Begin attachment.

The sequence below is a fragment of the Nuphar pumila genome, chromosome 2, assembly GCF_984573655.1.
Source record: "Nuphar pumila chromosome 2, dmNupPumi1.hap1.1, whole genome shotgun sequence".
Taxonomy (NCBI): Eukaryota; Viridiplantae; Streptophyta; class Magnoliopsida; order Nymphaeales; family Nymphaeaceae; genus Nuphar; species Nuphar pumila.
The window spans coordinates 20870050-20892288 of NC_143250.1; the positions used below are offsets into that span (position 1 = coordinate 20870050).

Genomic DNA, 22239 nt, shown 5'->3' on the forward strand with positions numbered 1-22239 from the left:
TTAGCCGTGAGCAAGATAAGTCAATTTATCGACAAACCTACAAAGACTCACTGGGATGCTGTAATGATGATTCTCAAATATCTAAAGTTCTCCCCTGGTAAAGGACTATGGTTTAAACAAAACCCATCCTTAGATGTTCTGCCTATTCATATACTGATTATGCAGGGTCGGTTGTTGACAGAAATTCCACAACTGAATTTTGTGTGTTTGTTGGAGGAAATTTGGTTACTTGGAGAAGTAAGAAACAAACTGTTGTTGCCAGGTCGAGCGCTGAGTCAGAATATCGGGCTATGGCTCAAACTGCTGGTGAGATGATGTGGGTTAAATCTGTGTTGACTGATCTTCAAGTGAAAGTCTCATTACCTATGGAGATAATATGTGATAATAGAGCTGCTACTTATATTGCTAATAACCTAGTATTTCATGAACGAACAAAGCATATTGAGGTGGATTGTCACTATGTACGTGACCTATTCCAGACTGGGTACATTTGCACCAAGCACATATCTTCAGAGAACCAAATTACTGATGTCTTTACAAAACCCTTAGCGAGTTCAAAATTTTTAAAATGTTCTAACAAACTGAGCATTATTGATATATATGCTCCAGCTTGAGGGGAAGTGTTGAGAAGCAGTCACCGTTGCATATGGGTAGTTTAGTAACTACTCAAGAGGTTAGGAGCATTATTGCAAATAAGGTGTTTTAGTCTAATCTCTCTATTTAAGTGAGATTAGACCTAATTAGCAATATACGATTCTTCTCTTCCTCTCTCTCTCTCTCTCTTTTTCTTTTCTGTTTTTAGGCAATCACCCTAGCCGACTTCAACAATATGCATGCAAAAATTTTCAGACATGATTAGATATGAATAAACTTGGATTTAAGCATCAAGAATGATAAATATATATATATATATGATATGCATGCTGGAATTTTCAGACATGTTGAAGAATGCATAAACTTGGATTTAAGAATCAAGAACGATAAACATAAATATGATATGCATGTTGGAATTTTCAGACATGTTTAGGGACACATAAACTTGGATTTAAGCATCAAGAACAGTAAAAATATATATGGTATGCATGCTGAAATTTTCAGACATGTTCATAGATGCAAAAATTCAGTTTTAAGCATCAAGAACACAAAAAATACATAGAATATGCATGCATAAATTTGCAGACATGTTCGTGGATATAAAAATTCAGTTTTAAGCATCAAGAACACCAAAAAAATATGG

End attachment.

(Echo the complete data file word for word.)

The sequence below is a fragment of the Nuphar pumila genome, chromosome 2, assembly GCF_984573655.1.
Source record: "Nuphar pumila chromosome 2, dmNupPumi1.hap1.1, whole genome shotgun sequence".
Taxonomy (NCBI): Eukaryota; Viridiplantae; Streptophyta; class Magnoliopsida; order Nymphaeales; family Nymphaeaceae; genus Nuphar; species Nuphar pumila.
The window spans coordinates 20870050-20892288 of NC_143250.1; the positions used below are offsets into that span (position 1 = coordinate 20870050).

Genomic DNA, 22239 nt, shown 5'->3' on the forward strand with positions numbered 1-22239 from the left:
TTAGCCGTGAGCAAGATAAGTCAATTTATCGACAAACCTACAAAGACTCACTGGGATGCTGTAATGATGATTCTCAAATATCTAAAGTTCTCCCCTGGTAAAGGACTATGGTTTAAACAAAACCCATCCTTAGATGTTCTGCCTATTCATATACTGATTATGCAGGGTCGGTTGTTGACAGAAATTCCACAACTGAATTTTGTGTGTTTGTTGGAGGAAATTTGGTTACTTGGAGAAGTAAGAAACAAACTGTTGTTGCCAGGTCGAGCGCTGAGTCAGAATATCGGGCTATGGCTCAAACTGCTGGTGAGATGATGTGGGTTAAATCTGTGTTGACTGATCTTCAAGTGAAAGTCTCATTACCTATGGAGATAATATGTGATAATAGAGCTGCTACTTATATTGCTAATAACCTAGTATTTCATGAACGAACAAAGCATATTGAGGTGGATTGTCACTATGTACGTGACCTATTCCAGACTGGGTACATTTGCACCAAGCACATATCTTCAGAGAACCAAATTACTGATGTCTTTACAAAACCCTTAGCGAGTTCAAAATTTTTAAAATGTTCTAACAAACTGAGCATTATTGATATATATGCTCCAGCTTGAGGGGAAGTGTTGAGAAGCAGTCACCGTTGCATATGGGTAGTTTAGTAACTACTCAAGAGGTTAGGAGCATTATTGCAAATAAGGTGTTTTAGTCTAATCTCTCTATTTAAGTGAGATTAGACCTAATTAGCAATATACGATTCTTCTCTTCCTCTCTCTCTCTCTCTCTTTTTCTTTTCTGTTTTTAGGCAATCACCCTAGCCGACTTCAACAATATGCATGCAAAAATTTTCAGACATGATTAGATATGAATAAACTTGGATTTAAGCATCAAGAATGATAAATATATATATATATATGATATGCATGCTGGAATTTTCAGACATGTTGAAGAATGCATAAACTTGGATTTAAGAATCAAGAACGATAAACATAAATATGATATGCATGTTGGAATTTTCAGACATGTTTAGGGACACATAAACTTGGATTTAAGCATCAAGAACAGTAAAAATATATATGGTATGCATGCTGAAATTTTCAGACATGTTCATAGATGCAAAAATTCAGTTTTAAGCATCAAGAACACAAAAAATACATAGAATATGCATGCATAAATTTGCAGACATGTTCGTGGATATAAAAATTCAGTTTTAAGCATCAAGAACACCAAAAAAATATGG